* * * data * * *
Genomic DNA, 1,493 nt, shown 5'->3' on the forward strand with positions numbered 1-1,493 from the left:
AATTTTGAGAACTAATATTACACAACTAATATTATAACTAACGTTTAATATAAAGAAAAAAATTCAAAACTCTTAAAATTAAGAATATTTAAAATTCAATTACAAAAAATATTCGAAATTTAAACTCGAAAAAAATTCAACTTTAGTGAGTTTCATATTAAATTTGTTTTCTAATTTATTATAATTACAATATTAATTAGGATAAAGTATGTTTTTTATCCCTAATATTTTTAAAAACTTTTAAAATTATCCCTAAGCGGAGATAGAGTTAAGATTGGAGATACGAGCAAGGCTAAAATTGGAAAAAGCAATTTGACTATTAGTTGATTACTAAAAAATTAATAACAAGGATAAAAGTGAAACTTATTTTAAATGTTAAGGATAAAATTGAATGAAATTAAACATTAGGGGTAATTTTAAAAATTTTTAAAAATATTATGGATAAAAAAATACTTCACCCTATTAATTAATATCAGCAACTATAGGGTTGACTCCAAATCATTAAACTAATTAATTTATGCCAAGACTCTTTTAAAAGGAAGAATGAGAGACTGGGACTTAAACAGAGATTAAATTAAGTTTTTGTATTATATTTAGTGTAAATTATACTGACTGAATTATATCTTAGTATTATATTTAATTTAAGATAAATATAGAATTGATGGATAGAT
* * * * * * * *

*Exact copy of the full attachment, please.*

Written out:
Genomic DNA, 1,493 nt, shown 5'->3' on the forward strand with positions numbered 1-1,493 from the left:
AATTTTGAGAACTAATATTACACAACTAATATTATAACTAACGTTTAATATAAAGAAAAAAATTCAAAACTCTTAAAATTAAGAATATTTAAAATTCAATTACAAAAAATATTCGAAATTTAAACTCGAAAAAAATTCAACTTTAGTGAGTTTCATATTAAATTTGTTTTCTAATTTATTATAATTACAATATTAATTAGGATAAAGTATGTTTTTTATCCCTAATATTTTTAAAAACTTTTAAAATTATCCCTAAGCGGAGATAGAGTTAAGATTGGAGATACGAGCAAGGCTAAAATTGGAAAAAGCAATTTGACTATTAGTTGATTACTAAAAAATTAATAACAAGGATAAAAGTGAAACTTATTTTAAATGTTAAGGATAAAATTGAATGAAATTAAACATTAGGGGTAATTTTAAAAATTTTTAAAAATATTATGGATAAAAAAATACTTCACCCTATTAATTAATATCAGCAACTATAGGGTTGACTCCAAATCATTAAACTAATTAATTTATGCCAAGACTCTTTTAAAAGGAAGAATGAGAGACTGGGACTTAAACAGAGATTAAATTAAGTTTTTGTATTATATTTAGTGTAAATTATACTGACTGAATTATATCTTAGTATTATATTTAATTTAAGATAAATATAGAATTGATGGATAGAT